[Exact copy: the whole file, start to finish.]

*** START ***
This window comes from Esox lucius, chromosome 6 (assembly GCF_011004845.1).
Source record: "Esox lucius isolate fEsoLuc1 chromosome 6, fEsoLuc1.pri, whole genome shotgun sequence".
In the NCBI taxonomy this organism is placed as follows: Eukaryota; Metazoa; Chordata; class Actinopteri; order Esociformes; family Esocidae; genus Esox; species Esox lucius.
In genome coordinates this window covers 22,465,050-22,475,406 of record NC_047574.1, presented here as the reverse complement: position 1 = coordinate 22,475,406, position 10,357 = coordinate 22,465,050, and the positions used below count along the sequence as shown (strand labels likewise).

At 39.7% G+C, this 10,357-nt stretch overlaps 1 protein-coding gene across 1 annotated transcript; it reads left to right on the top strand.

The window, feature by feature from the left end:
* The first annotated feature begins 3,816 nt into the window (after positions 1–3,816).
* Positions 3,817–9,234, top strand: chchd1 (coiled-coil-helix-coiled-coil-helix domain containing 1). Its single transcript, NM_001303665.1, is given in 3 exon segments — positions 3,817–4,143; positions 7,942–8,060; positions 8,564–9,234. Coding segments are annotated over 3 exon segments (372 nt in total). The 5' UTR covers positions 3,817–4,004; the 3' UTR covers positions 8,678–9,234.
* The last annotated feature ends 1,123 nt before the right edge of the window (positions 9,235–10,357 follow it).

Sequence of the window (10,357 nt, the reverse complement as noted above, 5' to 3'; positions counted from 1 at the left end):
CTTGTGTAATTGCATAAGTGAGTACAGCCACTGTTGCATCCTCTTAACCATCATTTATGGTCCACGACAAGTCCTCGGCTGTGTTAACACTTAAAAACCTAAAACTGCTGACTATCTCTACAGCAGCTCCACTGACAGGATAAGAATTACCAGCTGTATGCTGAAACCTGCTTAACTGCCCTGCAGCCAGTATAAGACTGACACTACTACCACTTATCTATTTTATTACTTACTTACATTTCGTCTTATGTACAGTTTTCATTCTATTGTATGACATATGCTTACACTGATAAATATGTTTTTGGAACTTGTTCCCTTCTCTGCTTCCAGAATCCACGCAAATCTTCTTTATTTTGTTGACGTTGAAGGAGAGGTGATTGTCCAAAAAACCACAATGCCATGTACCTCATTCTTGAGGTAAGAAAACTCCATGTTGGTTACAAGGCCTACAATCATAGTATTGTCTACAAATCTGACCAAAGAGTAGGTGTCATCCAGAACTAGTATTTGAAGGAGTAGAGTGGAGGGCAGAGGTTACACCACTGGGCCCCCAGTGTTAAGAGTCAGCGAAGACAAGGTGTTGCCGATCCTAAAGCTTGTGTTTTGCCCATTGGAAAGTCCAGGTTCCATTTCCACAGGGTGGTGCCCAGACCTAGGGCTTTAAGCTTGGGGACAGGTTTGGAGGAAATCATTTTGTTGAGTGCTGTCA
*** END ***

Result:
This window comes from Esox lucius, chromosome 6 (assembly GCF_011004845.1).
Source record: "Esox lucius isolate fEsoLuc1 chromosome 6, fEsoLuc1.pri, whole genome shotgun sequence".
In the NCBI taxonomy this organism is placed as follows: Eukaryota; Metazoa; Chordata; class Actinopteri; order Esociformes; family Esocidae; genus Esox; species Esox lucius.
In genome coordinates this window covers 22,465,050-22,475,406 of record NC_047574.1, presented here as the reverse complement: position 1 = coordinate 22,475,406, position 10,357 = coordinate 22,465,050, and the positions used below count along the sequence as shown (strand labels likewise).

At 39.7% G+C, this 10,357-nt stretch overlaps 1 protein-coding gene across 1 annotated transcript; it reads left to right on the top strand.

The window, feature by feature from the left end:
* The first annotated feature begins 3,816 nt into the window (after positions 1–3,816).
* Positions 3,817–9,234, top strand: chchd1 (coiled-coil-helix-coiled-coil-helix domain containing 1). Its single transcript, NM_001303665.1, is given in 3 exon segments — positions 3,817–4,143; positions 7,942–8,060; positions 8,564–9,234. Coding segments are annotated over 3 exon segments (372 nt in total). The 5' UTR covers positions 3,817–4,004; the 3' UTR covers positions 8,678–9,234.
* The last annotated feature ends 1,123 nt before the right edge of the window (positions 9,235–10,357 follow it).

Sequence of the window (10,357 nt, the reverse complement as noted above, 5' to 3'; positions counted from 1 at the left end):
CTTGTGTAATTGCATAAGTGAGTACAGCCACTGTTGCATCCTCTTAACCATCATTTATGGTCCACGACAAGTCCTCGGCTGTGTTAACACTTAAAAACCTAAAACTGCTGACTATCTCTACAGCAGCTCCACTGACAGGATAAGAATTACCAGCTGTATGCTGAAACCTGCTTAACTGCCCTGCAGCCAGTATAAGACTGACACTACTACCACTTATCTATTTTATTACTTACTTACATTTCGTCTTATGTACAGTTTTCATTCTATTGTATGACATATGCTTACACTGATAAATATGTTTTTGGAACTTGTTCCCTTCTCTGCTTCCAGAATCCACGCAAATCTTCTTTATTTTGTTGACGTTGAAGGAGAGGTGATTGTCCAAAAAACCACAATGCCATGTACCTCATTCTTGAGGTAAGAAAACTCCATGTTGGTTACAAGGCCTACAATCATAGTATTGTCTACAAATCTGACCAAAGAGTAGGTGTCATCCAGAACTAGTATTTGAAGGAGTAGAGTGGAGGGCAGAGGTTACACCACTGGGCCCCCAGTGTTAAGAGTCAGCGAAGACAAGGTGTTGCCGATCCTAAAGCTTGTGTTTTGCCCATTGGAAAGTCCAGGTTCCATTTCCACAGGGTGGTGCCCAGACCTAGGGCTTTAAGCTTGGGGACAGGTTTGGAGGAAATCATTTTGTTGAGTGCTGTCA